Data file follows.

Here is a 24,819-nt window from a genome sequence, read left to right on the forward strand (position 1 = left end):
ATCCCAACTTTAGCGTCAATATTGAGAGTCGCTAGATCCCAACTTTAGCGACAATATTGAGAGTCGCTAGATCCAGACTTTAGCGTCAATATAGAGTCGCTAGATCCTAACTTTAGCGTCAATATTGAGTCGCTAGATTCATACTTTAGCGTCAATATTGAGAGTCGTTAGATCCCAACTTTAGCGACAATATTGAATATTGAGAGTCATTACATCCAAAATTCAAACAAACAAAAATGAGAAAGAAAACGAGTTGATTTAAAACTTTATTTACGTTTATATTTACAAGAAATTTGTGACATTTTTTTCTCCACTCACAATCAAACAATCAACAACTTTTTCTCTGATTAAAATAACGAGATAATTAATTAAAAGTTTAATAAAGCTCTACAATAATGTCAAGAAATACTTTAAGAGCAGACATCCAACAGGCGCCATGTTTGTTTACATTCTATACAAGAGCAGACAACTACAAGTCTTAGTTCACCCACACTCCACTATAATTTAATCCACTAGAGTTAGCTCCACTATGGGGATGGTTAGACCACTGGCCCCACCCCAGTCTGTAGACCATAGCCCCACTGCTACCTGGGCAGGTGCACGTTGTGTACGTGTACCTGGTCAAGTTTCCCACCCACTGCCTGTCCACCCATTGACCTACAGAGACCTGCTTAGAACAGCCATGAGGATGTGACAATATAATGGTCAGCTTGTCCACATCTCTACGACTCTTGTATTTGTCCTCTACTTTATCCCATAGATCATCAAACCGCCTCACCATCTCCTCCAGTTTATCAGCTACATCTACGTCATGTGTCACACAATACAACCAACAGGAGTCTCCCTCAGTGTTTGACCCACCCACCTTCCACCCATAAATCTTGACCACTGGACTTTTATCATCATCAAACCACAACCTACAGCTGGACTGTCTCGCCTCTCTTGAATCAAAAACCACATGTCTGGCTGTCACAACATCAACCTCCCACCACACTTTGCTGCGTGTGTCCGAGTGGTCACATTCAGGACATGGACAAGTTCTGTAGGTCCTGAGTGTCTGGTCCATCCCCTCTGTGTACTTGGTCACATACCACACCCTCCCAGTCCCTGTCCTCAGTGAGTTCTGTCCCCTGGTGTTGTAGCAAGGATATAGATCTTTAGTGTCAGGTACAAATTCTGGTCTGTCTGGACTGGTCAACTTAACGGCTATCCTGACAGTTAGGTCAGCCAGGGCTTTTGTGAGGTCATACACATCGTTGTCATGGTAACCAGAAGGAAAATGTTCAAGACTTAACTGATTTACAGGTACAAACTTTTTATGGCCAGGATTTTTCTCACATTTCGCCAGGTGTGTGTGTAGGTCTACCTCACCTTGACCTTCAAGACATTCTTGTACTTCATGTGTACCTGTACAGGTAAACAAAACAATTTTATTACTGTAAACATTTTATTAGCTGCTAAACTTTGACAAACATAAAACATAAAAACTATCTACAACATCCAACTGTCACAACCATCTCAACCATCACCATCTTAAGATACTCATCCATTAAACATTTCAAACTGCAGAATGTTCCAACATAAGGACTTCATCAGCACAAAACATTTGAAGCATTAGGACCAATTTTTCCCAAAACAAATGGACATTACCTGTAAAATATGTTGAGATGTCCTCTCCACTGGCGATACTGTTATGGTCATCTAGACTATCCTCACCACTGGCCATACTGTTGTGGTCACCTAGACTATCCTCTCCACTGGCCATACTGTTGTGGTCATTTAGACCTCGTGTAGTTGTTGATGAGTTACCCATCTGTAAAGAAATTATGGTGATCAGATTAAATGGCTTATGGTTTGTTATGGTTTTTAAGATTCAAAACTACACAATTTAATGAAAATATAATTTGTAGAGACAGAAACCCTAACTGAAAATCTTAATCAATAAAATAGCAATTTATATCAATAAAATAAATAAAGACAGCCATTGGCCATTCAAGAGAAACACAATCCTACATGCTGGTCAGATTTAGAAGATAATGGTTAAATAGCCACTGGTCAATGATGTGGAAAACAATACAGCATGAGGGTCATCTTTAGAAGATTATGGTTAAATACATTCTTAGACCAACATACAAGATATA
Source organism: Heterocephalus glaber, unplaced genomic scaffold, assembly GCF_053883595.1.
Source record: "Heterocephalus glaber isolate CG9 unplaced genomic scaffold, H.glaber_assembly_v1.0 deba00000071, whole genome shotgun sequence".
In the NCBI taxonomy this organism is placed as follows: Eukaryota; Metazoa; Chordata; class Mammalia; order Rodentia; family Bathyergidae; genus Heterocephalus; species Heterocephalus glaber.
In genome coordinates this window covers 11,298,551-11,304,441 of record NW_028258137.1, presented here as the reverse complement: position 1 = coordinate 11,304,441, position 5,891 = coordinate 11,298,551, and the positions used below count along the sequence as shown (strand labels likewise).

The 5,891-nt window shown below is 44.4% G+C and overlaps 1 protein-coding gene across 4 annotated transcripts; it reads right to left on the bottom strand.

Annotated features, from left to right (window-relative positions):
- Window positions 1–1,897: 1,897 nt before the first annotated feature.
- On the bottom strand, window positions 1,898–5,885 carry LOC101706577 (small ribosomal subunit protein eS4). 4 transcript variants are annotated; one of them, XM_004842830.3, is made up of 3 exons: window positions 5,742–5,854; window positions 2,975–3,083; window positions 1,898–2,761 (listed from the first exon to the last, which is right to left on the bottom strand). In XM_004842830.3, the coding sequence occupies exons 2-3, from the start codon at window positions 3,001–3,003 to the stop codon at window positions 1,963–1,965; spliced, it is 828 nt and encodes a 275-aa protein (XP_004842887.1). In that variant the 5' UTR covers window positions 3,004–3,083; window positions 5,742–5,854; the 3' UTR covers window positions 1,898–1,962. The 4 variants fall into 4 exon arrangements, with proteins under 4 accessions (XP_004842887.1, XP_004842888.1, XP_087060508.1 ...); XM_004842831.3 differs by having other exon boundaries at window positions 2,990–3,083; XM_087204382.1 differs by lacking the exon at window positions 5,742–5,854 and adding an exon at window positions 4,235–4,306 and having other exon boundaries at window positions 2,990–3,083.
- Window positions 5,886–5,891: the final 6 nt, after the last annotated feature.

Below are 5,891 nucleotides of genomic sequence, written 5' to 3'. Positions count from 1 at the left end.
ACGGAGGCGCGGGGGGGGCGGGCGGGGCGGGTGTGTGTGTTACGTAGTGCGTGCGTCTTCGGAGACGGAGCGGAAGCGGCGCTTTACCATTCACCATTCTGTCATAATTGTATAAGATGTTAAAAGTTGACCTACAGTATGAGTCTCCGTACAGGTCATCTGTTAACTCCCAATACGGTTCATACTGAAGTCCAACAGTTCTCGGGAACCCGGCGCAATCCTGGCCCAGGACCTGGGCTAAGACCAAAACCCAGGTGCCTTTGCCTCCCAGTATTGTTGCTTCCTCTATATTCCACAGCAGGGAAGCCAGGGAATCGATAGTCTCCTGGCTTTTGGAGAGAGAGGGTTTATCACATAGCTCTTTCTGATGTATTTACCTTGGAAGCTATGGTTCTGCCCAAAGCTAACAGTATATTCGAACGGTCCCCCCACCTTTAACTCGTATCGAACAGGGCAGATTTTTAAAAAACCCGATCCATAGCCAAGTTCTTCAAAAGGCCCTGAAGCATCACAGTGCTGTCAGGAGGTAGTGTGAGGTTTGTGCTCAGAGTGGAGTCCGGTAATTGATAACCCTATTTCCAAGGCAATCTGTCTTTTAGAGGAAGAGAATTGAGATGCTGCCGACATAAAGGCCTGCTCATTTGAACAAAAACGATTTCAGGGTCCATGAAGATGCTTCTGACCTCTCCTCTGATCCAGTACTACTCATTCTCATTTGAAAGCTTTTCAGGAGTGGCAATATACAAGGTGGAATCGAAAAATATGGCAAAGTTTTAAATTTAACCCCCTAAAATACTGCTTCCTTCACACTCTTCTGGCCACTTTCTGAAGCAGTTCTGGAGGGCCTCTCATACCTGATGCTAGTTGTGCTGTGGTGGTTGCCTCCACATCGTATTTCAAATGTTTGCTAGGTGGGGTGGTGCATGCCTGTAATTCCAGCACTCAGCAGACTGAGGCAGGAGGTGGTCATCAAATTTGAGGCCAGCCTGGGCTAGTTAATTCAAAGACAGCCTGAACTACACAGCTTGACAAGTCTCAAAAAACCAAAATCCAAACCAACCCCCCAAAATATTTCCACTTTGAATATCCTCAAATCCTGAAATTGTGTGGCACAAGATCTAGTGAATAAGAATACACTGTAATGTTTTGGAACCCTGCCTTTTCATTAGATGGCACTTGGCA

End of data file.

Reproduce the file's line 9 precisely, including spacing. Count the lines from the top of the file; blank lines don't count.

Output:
- Window positions 1–1,897: 1,897 nt before the first annotated feature.